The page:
The question for me was just how they would maneuver Sheldon into this situation, and how they would either maneuver him out of it or transition into a new facet of his personality. Ultimately, the final two questions are going to have to wait until next season, but I quite liked “The Lunar Excitation” in terms of how it got Sheldon to the point of being willing to (sort of) put himself out there (quasi-)romantically. It’s not, perhaps, the complex investigation of Sheldon’s social interactions which speaks to his greater neuroses that some part of me desires, but when you consider what this storyline could have become I think we have to consider ourselves lucky: Jim Parsons remains funny, Sheldon’s character is never compromised, and the series resists “duping” Sheldon into becoming a part of the charade.
“The Lunar Excitation” actually does quite well with both of its storylines, delivering a nice parting note for Penny and Leonard which leaves their relationship in a more complicated place than I had imagined heading into the summer. The finale also had a certain energy to it, with the sense of whimsy which was absent in the show during some of its third season episodes restored. It’s a whimsy which bodes well for the fourth season, even if I do have some questions about just how this is all going to play out in September considering the events in the episode.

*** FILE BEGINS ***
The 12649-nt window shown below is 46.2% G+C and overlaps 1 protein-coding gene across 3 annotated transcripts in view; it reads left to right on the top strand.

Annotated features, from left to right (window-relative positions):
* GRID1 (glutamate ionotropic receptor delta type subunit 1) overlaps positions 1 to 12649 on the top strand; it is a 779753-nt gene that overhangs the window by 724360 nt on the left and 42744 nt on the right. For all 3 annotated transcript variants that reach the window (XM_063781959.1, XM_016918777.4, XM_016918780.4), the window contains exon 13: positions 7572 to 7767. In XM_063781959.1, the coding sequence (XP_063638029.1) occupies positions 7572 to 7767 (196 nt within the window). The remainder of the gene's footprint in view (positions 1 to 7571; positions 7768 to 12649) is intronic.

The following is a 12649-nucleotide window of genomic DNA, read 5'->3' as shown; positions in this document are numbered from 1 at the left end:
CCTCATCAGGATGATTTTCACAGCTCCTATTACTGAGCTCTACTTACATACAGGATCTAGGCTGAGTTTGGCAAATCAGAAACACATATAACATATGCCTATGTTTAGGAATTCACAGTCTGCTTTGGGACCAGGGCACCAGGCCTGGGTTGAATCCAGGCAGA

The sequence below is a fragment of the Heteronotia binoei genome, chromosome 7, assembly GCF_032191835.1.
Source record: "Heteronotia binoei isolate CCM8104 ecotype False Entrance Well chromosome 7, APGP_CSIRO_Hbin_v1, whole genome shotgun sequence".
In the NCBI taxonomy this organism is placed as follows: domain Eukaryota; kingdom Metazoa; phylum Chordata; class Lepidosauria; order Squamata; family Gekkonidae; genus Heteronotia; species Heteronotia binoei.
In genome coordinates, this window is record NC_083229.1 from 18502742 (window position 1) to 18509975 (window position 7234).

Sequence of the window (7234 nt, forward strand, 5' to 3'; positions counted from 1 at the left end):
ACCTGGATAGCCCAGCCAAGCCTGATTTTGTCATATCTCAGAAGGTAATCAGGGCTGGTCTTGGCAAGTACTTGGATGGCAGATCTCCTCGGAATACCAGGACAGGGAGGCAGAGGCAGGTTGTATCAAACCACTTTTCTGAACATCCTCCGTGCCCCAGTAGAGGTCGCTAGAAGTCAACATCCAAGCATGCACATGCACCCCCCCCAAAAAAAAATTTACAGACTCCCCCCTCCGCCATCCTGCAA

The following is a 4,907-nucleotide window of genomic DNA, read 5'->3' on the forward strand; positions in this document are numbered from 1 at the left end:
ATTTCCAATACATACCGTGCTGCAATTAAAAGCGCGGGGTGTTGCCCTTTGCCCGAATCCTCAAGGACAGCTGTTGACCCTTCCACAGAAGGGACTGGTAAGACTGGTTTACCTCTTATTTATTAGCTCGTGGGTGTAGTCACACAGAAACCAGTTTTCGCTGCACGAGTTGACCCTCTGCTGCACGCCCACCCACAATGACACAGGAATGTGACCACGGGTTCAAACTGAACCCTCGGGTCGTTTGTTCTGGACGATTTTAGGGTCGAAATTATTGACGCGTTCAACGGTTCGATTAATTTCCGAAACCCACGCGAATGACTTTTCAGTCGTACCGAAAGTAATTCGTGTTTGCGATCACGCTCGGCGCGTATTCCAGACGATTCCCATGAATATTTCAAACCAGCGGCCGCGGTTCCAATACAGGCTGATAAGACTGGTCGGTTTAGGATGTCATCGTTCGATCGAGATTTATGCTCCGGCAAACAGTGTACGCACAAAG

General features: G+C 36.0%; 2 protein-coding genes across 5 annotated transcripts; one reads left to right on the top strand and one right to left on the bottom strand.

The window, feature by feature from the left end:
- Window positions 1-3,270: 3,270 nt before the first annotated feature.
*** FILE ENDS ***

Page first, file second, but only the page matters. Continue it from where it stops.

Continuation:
And frankly, I’m just glad that I’ve got something to chew on with the show, considering its propensity to tie things off in a neat bow.
“The Spaghetti Catalyst”
May 3rd, 2010
I was complaining earlier tonight that How I Met Your Mother never properly played out the post-relationship awkwardness for Barney and Robin, so it feels strange to be commending The Big Bang Theory for not trying to elide the consequences of Leonard and Penny’s breakup in the last original episode (which seems like it was forever ago).
However, I shouldn’t be surprised: the show loves awkwardness, especially when it is at the expense of its geeky characters, so of course they’re going to revel in Leonard’s self-pity for a while. However, the show ended their relationship because they were tired of it, so it’s no big surprise that “The Spaghetti Catalyst” isn’t actually an episode about Leonard or Penny. Instead, it becomes a Sheldon episode, giving Jim Parsons some solid material as he finds himself trapped between his best friend and someone who he has put too much effort accommodating into his life for him to stop being friends with her.